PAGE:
Historical records matching Rev. John Venn
About Rev. John Venn
One of the founders of the Church Missionary society
John Venn (1759–1813) was a priest of the Church of England and a central figure of the group of religious philanthropists known as the Clapham sect. He was born at Clapham, then south-west of central London, while his father Henry Venn was curate there, on 9 March 1759. He entered Sidney Sussex College, Cambridge, graduated B.A. in 1781, and M.A. in 1784.
Venn was rector of Little Dunham, Norfolk, from 1783 to 1792, and rector of Clapham from 1792 to his death. He was one of the original founders of the Church Missionary Society in 1797, and was a leading abolitionist and philanthropist. He died at Clapham on 1 July 1813. A volume of his sermons was published after his death
Venn married first, at Trinity Church, Hull, on 22 October 1789, Catherine, daughter of William King, merchant, of Kingston upon Hull. By her he had sons Henry Venn, and John, for many years vicar of St. Peter's, Hereford; also five daughters, of whom Jane, the second, married James Stephen, and was mother of James Fitzjames Stephen and Leslie Stephen. He married, secondly, on 25 August 1812, Frances, daughter of John Turton of Clapham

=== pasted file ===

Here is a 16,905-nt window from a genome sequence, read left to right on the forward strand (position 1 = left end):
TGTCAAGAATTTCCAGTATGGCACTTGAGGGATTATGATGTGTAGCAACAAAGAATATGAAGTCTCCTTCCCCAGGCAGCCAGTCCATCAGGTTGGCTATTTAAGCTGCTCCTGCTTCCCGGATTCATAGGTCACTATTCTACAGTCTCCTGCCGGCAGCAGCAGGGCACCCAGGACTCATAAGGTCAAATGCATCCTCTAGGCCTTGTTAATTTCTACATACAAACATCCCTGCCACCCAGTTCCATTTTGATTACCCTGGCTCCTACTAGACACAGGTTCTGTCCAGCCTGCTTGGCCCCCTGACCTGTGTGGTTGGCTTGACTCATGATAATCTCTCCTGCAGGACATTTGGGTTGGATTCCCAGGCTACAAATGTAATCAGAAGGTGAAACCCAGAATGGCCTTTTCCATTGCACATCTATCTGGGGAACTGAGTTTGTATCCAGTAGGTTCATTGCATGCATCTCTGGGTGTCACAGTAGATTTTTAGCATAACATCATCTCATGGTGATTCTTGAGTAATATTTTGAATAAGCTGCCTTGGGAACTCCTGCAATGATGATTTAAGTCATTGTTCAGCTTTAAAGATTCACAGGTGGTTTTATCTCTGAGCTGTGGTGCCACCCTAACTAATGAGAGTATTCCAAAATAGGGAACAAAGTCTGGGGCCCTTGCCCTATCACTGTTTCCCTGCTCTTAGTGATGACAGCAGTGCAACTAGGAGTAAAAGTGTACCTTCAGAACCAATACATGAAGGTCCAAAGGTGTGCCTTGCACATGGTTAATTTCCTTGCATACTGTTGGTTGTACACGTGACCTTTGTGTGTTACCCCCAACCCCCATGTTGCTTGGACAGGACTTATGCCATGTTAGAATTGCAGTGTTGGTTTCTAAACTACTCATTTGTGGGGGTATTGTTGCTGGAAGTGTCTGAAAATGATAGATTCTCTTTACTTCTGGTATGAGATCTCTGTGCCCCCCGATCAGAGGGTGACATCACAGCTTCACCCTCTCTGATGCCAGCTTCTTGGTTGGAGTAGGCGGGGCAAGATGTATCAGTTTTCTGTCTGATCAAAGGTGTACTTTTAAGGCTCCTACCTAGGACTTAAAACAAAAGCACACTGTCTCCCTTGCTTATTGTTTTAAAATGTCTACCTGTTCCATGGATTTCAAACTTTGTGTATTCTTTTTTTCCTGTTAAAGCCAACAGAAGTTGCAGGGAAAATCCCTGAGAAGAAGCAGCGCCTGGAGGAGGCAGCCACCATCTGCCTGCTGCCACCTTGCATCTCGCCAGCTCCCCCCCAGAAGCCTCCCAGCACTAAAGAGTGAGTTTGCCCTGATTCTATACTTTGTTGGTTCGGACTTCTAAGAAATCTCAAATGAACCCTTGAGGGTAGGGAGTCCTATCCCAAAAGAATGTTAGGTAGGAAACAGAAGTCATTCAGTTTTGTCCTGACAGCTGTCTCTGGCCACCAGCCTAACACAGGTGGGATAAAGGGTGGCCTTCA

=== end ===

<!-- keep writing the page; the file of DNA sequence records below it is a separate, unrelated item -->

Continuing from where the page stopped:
Real Christianity—John Venn (1759-1813)
BibleMesh | December 13, 2011
William Wilberforce is famous not only for his persistent efforts to see the slave trade abolished in England, but as the author of Real Christianity,1 in which he makes the radical distinction between nominal and real Christians.
Less well-known is the fact that Wilberforce regularly heard this distinction made in the sermons of his pastor and colleague, John Venn, rector of the Clapham Church and Chaplain of the so-called Clapham Sect.
In this excerpt from one of John Venn’s sermons, real Christianity is distinguished from nominal Christianity in vivid terms:
Religion is not merely an act of homage paid upon our bended knees to God; it is not confined to the closet and the church, nor is it restrained to the hours of the sabbath; it is a general principle extending to a man’s whole conduct in every transaction and in every place. I know no mistake which is more dangerous than that which lays down devotional feelings alone as the test of true religion . . . Let us be convinced that all prayer, all preaching, all knowledge, are but means to attain a superior end; and that end the sanctification of the heart and of all the principles on which we are daily acting. Till our Christianity appears in our conversation, in our business, in our pleasures, in the aims and objects of our life, we have not attained a conformity to the image of our Saviour, nor have we learned His Gospel aright.2 1 The full title is A Practical View of the Prevailing Religious System of Professed Christians in the Higher and Middle Classes of this Country Contrasted with Real Christianity. 2 John Venn, Sermons, vol. 2, 238-239, quoted in Michael Hennell, John Venn and the Clapham Sect (London: Lutterworth Press, 1958), 205.